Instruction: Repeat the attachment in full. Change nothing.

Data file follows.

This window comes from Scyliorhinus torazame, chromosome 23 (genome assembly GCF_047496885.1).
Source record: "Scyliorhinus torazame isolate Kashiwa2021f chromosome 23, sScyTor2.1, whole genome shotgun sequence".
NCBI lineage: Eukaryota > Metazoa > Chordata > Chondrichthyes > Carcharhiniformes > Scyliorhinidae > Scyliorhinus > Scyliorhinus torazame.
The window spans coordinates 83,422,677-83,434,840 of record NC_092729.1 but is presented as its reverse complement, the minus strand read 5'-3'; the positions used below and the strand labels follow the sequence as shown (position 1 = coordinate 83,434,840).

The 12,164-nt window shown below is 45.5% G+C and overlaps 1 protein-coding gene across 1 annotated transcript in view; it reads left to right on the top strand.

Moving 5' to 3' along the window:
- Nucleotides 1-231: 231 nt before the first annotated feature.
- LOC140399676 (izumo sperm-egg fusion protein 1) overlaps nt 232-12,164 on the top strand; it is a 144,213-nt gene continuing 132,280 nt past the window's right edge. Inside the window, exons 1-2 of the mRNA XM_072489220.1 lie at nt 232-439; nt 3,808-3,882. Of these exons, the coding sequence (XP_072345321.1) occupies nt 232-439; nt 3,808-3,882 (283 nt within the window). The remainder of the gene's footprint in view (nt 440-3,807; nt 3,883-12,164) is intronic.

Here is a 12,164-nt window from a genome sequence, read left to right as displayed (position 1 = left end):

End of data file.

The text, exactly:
This window comes from Scyliorhinus torazame, chromosome 23 (genome assembly GCF_047496885.1).
Source record: "Scyliorhinus torazame isolate Kashiwa2021f chromosome 23, sScyTor2.1, whole genome shotgun sequence".
NCBI lineage: Eukaryota > Metazoa > Chordata > Chondrichthyes > Carcharhiniformes > Scyliorhinidae > Scyliorhinus > Scyliorhinus torazame.
The window spans coordinates 83,422,677-83,434,840 of record NC_092729.1 but is presented as its reverse complement, the minus strand read 5'-3'; the positions used below and the strand labels follow the sequence as shown (position 1 = coordinate 83,434,840).

The 12,164-nt window shown below is 45.5% G+C and overlaps 1 protein-coding gene across 1 annotated transcript in view; it reads left to right on the top strand.

Moving 5' to 3' along the window:
- Nucleotides 1-231: 231 nt before the first annotated feature.
- LOC140399676 (izumo sperm-egg fusion protein 1) overlaps nt 232-12,164 on the top strand; it is a 144,213-nt gene continuing 132,280 nt past the window's right edge. Inside the window, exons 1-2 of the mRNA XM_072489220.1 lie at nt 232-439; nt 3,808-3,882. Of these exons, the coding sequence (XP_072345321.1) occupies nt 232-439; nt 3,808-3,882 (283 nt within the window). The remainder of the gene's footprint in view (nt 440-3,807; nt 3,883-12,164) is intronic.

Here is a 12,164-nt window from a genome sequence, read left to right as displayed (position 1 = left end):